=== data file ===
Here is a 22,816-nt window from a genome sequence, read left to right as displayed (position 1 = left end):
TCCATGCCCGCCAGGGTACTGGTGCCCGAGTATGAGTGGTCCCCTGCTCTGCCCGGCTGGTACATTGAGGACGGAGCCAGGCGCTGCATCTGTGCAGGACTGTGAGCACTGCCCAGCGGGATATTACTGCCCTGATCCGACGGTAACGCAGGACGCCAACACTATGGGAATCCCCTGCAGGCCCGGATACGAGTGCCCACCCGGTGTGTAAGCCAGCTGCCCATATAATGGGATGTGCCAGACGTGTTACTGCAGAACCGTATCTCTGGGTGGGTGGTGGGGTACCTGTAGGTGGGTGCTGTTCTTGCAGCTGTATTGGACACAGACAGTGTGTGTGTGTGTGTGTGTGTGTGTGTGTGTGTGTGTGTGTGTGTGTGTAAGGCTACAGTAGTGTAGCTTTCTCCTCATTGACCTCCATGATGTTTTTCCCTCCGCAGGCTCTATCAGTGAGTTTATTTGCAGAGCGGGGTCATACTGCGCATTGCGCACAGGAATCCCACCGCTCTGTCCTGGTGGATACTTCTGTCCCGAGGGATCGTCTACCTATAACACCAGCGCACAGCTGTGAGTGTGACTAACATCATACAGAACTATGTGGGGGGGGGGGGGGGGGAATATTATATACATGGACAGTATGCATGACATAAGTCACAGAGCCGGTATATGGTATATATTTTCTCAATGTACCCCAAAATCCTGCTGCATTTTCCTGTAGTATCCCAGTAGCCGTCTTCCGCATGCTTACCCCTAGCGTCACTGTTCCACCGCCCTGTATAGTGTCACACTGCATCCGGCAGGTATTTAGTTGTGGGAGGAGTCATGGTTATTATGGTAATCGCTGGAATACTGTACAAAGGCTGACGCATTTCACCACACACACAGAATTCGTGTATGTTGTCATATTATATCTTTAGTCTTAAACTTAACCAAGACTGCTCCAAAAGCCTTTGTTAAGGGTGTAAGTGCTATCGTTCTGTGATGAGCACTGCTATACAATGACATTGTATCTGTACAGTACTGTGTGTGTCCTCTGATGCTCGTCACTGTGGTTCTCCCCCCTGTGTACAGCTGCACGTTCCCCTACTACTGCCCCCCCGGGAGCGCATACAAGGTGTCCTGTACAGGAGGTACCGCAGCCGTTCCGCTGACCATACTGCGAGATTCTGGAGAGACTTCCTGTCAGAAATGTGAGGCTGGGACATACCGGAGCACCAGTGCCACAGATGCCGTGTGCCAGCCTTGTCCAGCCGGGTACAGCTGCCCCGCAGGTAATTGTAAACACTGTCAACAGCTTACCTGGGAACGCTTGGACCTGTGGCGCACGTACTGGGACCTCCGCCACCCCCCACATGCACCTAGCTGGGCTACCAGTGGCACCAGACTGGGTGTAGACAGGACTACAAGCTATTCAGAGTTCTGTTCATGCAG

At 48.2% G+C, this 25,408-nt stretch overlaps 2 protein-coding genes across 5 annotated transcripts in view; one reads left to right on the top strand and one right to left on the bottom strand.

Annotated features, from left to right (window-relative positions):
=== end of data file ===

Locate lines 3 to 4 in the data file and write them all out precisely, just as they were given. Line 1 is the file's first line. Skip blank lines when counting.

At 48.2% G+C, this 25,408-nt stretch overlaps 2 protein-coding genes across 5 annotated transcripts in view; one reads left to right on the top strand and one right to left on the bottom strand.

Annotated features, from left to right (window-relative positions):